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As a person without a car, I don't need to carry keys around everywhere I go. Because of this, I've been locked out of my own house several times. It's a pain to wait for someone with a key, so I thought I would do something about it.

This project is my way of solving this problem, while getting the chance to interface with an awesomefingerprint scanner (aka: FPS).

Also, this module isn't restricted to just garage doors, for you can create different kinds of simple motorized locks to suit your needs.

Step 1: Materials

Electronics:

PartSupplier (pictures are clickable!)
Fingerprint scanner (and JST connector)SparkfunSparkfun
Serial LCD kit (w/ATmega328)Sparkfun
ATtiny85Sparkfun
NPN transistor SparkfunRadioshack
BuzzerSparkfunRadioshack
Speaker wireRadioshack
3D printed caseSee step 9 for files
Copper tapeSparkfunAmazon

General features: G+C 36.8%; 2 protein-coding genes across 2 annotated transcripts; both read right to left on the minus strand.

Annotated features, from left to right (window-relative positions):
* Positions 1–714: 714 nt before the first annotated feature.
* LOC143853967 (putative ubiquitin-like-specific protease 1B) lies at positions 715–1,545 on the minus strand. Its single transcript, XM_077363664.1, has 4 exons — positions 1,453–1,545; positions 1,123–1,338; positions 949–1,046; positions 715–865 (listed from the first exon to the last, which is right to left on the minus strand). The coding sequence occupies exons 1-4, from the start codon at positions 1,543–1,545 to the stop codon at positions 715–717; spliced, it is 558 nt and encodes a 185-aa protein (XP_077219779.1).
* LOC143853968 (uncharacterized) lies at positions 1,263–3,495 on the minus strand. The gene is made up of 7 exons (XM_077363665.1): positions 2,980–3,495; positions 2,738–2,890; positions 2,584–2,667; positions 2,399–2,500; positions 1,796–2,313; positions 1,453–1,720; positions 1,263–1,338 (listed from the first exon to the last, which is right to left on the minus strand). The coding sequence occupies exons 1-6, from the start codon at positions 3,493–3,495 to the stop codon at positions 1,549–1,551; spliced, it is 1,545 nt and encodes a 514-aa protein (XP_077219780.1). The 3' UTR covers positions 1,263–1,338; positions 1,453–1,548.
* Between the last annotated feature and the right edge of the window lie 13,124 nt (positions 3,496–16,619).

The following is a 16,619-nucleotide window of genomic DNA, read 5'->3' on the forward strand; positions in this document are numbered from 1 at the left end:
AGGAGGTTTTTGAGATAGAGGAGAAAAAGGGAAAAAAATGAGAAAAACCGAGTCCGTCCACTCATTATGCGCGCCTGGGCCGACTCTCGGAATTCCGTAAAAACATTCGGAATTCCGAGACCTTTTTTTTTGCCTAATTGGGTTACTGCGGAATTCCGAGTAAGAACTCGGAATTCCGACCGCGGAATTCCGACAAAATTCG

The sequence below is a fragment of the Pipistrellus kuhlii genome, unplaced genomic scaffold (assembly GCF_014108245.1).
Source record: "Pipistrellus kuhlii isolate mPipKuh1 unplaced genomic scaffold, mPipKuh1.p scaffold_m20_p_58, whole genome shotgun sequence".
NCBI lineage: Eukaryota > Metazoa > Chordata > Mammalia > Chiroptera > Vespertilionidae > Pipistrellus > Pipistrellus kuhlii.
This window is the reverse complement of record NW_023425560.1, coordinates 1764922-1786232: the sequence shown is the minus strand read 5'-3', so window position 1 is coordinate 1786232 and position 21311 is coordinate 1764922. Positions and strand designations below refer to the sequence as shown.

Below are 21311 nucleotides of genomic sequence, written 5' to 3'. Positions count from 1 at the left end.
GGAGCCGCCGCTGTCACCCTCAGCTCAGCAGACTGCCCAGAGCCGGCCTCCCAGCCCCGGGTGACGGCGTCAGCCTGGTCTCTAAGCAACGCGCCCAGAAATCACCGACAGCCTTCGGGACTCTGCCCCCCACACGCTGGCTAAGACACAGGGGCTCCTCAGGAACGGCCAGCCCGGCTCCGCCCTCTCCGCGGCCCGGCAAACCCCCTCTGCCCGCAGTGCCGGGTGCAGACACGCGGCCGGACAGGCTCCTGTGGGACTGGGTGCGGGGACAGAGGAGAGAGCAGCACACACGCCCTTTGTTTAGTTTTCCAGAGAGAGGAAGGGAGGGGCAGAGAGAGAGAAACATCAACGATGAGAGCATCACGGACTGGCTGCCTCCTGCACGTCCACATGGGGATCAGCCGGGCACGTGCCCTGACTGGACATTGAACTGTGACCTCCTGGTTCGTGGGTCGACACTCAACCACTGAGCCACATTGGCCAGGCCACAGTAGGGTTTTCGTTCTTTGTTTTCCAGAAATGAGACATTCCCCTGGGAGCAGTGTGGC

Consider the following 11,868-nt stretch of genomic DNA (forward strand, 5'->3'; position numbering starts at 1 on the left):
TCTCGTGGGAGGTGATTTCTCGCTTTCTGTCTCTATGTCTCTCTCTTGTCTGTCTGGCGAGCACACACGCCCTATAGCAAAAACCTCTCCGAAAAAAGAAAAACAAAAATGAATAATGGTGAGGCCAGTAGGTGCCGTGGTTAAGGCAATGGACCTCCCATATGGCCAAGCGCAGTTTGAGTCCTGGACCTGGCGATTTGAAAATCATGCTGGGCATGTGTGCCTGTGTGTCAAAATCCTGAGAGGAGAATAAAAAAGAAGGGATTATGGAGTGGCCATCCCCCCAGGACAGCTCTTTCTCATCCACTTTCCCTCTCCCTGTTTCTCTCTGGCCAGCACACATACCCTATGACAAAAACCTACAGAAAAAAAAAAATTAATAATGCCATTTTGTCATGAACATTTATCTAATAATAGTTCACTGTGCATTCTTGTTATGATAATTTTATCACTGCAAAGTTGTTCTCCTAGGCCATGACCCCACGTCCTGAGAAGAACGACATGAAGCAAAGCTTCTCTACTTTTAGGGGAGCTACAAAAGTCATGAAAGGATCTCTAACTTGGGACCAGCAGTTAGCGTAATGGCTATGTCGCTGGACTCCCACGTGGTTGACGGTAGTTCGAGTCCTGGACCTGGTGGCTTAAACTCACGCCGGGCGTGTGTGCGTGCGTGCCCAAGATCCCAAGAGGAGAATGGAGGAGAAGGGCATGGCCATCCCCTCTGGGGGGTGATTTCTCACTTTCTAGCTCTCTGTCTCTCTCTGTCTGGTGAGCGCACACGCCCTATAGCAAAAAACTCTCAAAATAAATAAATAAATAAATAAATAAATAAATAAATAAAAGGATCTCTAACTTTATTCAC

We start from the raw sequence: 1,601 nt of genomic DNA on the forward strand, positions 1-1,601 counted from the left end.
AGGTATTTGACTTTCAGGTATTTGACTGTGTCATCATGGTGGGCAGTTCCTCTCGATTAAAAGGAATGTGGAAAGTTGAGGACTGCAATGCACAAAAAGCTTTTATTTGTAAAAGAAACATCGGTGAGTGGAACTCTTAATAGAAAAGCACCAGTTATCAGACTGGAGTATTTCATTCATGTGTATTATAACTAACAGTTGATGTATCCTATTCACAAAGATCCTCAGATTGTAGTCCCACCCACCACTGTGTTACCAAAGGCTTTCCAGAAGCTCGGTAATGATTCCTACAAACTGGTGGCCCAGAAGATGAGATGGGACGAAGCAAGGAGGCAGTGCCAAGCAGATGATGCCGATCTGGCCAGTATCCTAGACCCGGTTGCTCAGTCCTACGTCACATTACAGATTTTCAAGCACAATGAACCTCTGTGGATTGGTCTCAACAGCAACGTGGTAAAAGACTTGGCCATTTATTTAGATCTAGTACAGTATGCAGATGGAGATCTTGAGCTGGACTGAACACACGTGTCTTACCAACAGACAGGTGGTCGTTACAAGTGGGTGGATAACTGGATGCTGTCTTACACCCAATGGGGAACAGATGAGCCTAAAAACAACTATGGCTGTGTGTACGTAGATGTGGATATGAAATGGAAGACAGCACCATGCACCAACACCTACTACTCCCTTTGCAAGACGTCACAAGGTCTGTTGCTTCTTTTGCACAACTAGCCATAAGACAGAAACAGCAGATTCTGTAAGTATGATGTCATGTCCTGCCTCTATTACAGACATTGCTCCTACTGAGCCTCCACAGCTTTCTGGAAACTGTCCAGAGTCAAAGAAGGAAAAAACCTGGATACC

5V voltage regulatorSparkfunRadioshack
9V batterySparkfunRadioshack
9V battery connector SparkfunRadioshack
SPDT limit switch
SparkfunRadioshack

Here is a list of almost all of the parts (It's a Sparkfun wishlist).

Tools:

  • Soldering iron/solder
  • Electrical tape
  • Hook up wire/ jumpers
  • Wire cutter/stripper
  • Perfboard
  • Assorted resistors
  • Screws
  • Drill
  • A few LEDs for testing
  • 5V FTDI board (Sparkfun)
  • Hot glue gun
  • Access to a 3D printer
  • Optional: IC holder (8 pin for ATtiny and 28 pin for ATmega)
  • Optional: Another Arduino board/10uF capacitor (see step 5 for details)

Step 2: The Circuit

The serial LCD kit sold by Sparkfun comes with an ATmega328 to control the LCD. The ATmega has extra processing power to be used for other tasks besides controlling the LCD. Because of this, we can use it as an Arduino to communicate with the fingerprint scanner, send an ATtiny85 commands, control the LCD, and use a buzzer to play tones.

To prevent the module from running continuously, I've added a limit switch to detect when the case is closed. If it's closed, power will not be supplied to it (saves battery power).

Important note:The fingerprint scanner communicates at a 3.3V level, so it is recommended to use a voltage divider to bring the signal from the ATmega to 3.2V. The voltage divider consists of a 560Ω resistor between D10/FPS pin 2 and a 1KΩ resistor between GND/FPS pin 2.